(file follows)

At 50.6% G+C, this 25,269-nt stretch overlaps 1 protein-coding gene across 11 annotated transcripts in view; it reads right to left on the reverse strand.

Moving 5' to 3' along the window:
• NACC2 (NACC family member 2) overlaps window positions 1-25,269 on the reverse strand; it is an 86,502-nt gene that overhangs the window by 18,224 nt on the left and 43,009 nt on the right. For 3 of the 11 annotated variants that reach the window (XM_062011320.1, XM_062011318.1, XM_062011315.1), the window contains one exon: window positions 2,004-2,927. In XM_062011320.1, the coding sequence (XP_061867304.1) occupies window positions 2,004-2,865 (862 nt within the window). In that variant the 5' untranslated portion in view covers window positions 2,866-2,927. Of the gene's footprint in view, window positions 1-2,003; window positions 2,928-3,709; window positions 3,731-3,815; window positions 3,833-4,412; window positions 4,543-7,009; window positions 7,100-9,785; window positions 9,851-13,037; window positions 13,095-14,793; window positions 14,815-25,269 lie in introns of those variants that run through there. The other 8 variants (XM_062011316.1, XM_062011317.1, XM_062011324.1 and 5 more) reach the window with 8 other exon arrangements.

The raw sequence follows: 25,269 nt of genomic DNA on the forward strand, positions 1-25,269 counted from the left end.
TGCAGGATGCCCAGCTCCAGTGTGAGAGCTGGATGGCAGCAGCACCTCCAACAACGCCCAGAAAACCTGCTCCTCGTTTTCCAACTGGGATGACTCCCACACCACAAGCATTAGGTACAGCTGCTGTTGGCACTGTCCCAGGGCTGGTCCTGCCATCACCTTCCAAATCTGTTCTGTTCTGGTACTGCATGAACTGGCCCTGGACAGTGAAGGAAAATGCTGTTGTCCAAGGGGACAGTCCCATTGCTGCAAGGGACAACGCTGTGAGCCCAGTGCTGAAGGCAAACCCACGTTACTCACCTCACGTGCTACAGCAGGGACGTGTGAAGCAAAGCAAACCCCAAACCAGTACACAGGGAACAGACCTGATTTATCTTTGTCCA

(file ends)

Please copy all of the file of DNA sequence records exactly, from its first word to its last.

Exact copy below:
At 50.6% G+C, this 25,269-nt stretch overlaps 1 protein-coding gene across 11 annotated transcripts in view; it reads right to left on the reverse strand.

Moving 5' to 3' along the window:
• NACC2 (NACC family member 2) overlaps window positions 1-25,269 on the reverse strand; it is an 86,502-nt gene that overhangs the window by 18,224 nt on the left and 43,009 nt on the right. For 3 of the 11 annotated variants that reach the window (XM_062011320.1, XM_062011318.1, XM_062011315.1), the window contains one exon: window positions 2,004-2,927. In XM_062011320.1, the coding sequence (XP_061867304.1) occupies window positions 2,004-2,865 (862 nt within the window). In that variant the 5' untranslated portion in view covers window positions 2,866-2,927. Of the gene's footprint in view, window positions 1-2,003; window positions 2,928-3,709; window positions 3,731-3,815; window positions 3,833-4,412; window positions 4,543-7,009; window positions 7,100-9,785; window positions 9,851-13,037; window positions 13,095-14,793; window positions 14,815-25,269 lie in introns of those variants that run through there. The other 8 variants (XM_062011316.1, XM_062011317.1, XM_062011324.1 and 5 more) reach the window with 8 other exon arrangements.

The raw sequence follows: 25,269 nt of genomic DNA on the forward strand, positions 1-25,269 counted from the left end.
TGCAGGATGCCCAGCTCCAGTGTGAGAGCTGGATGGCAGCAGCACCTCCAACAACGCCCAGAAAACCTGCTCCTCGTTTTCCAACTGGGATGACTCCCACACCACAAGCATTAGGTACAGCTGCTGTTGGCACTGTCCCAGGGCTGGTCCTGCCATCACCTTCCAAATCTGTTCTGTTCTGGTACTGCATGAACTGGCCCTGGACAGTGAAGGAAAATGCTGTTGTCCAAGGGGACAGTCCCATTGCTGCAAGGGACAACGCTGTGAGCCCAGTGCTGAAGGCAAACCCACGTTACTCACCTCACGTGCTACAGCAGGGACGTGTGAAGCAAAGCAAACCCCAAACCAGTACACAGGGAACAGACCTGATTTATCTTTGTCCA